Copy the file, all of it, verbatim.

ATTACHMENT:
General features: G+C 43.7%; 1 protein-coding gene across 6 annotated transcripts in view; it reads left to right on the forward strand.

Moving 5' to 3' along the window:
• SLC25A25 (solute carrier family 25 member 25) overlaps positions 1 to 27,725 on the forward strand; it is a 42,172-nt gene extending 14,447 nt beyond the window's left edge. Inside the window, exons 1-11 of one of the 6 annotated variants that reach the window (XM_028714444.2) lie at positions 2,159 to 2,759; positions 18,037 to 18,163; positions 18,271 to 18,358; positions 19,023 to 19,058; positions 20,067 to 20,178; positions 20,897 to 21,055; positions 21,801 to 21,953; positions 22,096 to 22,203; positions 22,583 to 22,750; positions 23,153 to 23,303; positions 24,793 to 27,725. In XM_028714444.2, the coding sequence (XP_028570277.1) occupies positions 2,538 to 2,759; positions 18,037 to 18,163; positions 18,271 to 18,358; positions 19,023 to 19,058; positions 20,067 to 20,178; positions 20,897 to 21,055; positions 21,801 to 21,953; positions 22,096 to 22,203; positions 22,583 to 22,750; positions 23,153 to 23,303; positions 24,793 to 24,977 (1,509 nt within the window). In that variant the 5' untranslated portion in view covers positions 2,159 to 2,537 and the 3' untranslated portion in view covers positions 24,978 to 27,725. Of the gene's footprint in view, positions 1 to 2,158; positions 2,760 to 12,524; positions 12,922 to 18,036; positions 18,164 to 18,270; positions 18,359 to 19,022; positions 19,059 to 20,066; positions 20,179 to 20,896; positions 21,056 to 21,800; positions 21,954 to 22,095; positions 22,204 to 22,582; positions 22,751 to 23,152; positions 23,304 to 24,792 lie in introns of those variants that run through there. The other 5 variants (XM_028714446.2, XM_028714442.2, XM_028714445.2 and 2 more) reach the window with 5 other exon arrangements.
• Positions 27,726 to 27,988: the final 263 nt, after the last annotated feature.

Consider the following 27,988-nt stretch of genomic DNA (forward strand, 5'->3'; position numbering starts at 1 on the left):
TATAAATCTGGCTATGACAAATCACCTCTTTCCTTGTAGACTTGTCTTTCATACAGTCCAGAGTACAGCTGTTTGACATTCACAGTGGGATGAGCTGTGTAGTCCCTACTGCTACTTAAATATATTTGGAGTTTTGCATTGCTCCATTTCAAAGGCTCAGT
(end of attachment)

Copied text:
General features: G+C 43.7%; 1 protein-coding gene across 6 annotated transcripts in view; it reads left to right on the forward strand.

Moving 5' to 3' along the window:
• SLC25A25 (solute carrier family 25 member 25) overlaps positions 1 to 27,725 on the forward strand; it is a 42,172-nt gene extending 14,447 nt beyond the window's left edge. Inside the window, exons 1-11 of one of the 6 annotated variants that reach the window (XM_028714444.2) lie at positions 2,159 to 2,759; positions 18,037 to 18,163; positions 18,271 to 18,358; positions 19,023 to 19,058; positions 20,067 to 20,178; positions 20,897 to 21,055; positions 21,801 to 21,953; positions 22,096 to 22,203; positions 22,583 to 22,750; positions 23,153 to 23,303; positions 24,793 to 27,725. In XM_028714444.2, the coding sequence (XP_028570277.1) occupies positions 2,538 to 2,759; positions 18,037 to 18,163; positions 18,271 to 18,358; positions 19,023 to 19,058; positions 20,067 to 20,178; positions 20,897 to 21,055; positions 21,801 to 21,953; positions 22,096 to 22,203; positions 22,583 to 22,750; positions 23,153 to 23,303; positions 24,793 to 24,977 (1,509 nt within the window). In that variant the 5' untranslated portion in view covers positions 2,159 to 2,537 and the 3' untranslated portion in view covers positions 24,978 to 27,725. Of the gene's footprint in view, positions 1 to 2,158; positions 2,760 to 12,524; positions 12,922 to 18,036; positions 18,164 to 18,270; positions 18,359 to 19,022; positions 19,059 to 20,066; positions 20,179 to 20,896; positions 21,056 to 21,800; positions 21,954 to 22,095; positions 22,204 to 22,582; positions 22,751 to 23,152; positions 23,304 to 24,792 lie in introns of those variants that run through there. The other 5 variants (XM_028714446.2, XM_028714442.2, XM_028714445.2 and 2 more) reach the window with 5 other exon arrangements.
• Positions 27,726 to 27,988: the final 263 nt, after the last annotated feature.

Consider the following 27,988-nt stretch of genomic DNA (forward strand, 5'->3'; position numbering starts at 1 on the left):
TATAAATCTGGCTATGACAAATCACCTCTTTCCTTGTAGACTTGTCTTTCATACAGTCCAGAGTACAGCTGTTTGACATTCACAGTGGGATGAGCTGTGTAGTCCCTACTGCTACTTAAATATATTTGGAGTTTTGCATTGCTCCATTTCAAAGGCTCAGT